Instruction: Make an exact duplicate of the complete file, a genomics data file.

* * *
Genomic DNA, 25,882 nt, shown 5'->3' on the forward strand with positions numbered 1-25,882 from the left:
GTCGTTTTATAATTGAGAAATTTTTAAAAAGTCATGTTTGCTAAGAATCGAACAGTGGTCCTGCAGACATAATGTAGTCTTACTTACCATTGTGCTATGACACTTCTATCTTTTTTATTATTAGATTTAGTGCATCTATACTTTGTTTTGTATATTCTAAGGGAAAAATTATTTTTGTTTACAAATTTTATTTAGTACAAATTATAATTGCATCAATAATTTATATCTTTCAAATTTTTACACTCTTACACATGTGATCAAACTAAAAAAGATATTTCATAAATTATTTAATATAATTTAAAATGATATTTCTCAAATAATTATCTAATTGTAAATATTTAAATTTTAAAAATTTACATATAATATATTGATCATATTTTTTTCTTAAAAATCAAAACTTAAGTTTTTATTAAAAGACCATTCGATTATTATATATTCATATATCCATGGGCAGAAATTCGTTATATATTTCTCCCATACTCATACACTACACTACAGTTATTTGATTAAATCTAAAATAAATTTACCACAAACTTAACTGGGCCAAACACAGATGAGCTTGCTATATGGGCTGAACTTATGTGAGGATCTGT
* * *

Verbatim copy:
Genomic DNA, 25,882 nt, shown 5'->3' on the forward strand with positions numbered 1-25,882 from the left:
GTCGTTTTATAATTGAGAAATTTTTAAAAAGTCATGTTTGCTAAGAATCGAACAGTGGTCCTGCAGACATAATGTAGTCTTACTTACCATTGTGCTATGACACTTCTATCTTTTTTATTATTAGATTTAGTGCATCTATACTTTGTTTTGTATATTCTAAGGGAAAAATTATTTTTGTTTACAAATTTTATTTAGTACAAATTATAATTGCATCAATAATTTATATCTTTCAAATTTTTACACTCTTACACATGTGATCAAACTAAAAAAGATATTTCATAAATTATTTAATATAATTTAAAATGATATTTCTCAAATAATTATCTAATTGTAAATATTTAAATTTTAAAAATTTACATATAATATATTGATCATATTTTTTTCTTAAAAATCAAAACTTAAGTTTTTATTAAAAGACCATTCGATTATTATATATTCATATATCCATGGGCAGAAATTCGTTATATATTTCTCCCATACTCATACACTACACTACAGTTATTTGATTAAATCTAAAATAAATTTACCACAAACTTAACTGGGCCAAACACAGATGAGCTTGCTATATGGGCTGAACTTATGTGAGGATCTGT